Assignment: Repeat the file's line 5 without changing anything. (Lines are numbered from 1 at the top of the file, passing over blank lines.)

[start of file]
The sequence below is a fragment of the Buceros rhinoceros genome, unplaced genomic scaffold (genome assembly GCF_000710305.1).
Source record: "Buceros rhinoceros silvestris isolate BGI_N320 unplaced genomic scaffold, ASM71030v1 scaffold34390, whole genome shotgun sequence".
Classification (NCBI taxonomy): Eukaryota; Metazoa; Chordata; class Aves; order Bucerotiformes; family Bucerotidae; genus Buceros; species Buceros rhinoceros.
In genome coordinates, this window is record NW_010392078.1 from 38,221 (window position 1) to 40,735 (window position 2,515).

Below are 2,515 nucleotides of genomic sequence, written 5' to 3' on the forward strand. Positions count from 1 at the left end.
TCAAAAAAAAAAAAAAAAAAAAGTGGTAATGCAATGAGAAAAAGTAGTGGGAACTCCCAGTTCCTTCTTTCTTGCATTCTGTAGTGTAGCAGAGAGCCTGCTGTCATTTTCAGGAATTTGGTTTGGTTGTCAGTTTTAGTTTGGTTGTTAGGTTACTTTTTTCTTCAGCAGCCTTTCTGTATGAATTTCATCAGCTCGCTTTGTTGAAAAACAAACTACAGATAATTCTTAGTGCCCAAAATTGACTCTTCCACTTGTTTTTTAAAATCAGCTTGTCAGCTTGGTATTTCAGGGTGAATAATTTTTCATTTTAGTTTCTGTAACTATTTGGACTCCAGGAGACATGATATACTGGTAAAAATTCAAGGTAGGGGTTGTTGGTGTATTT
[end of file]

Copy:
Below are 2,515 nucleotides of genomic sequence, written 5' to 3' on the forward strand. Positions count from 1 at the left end.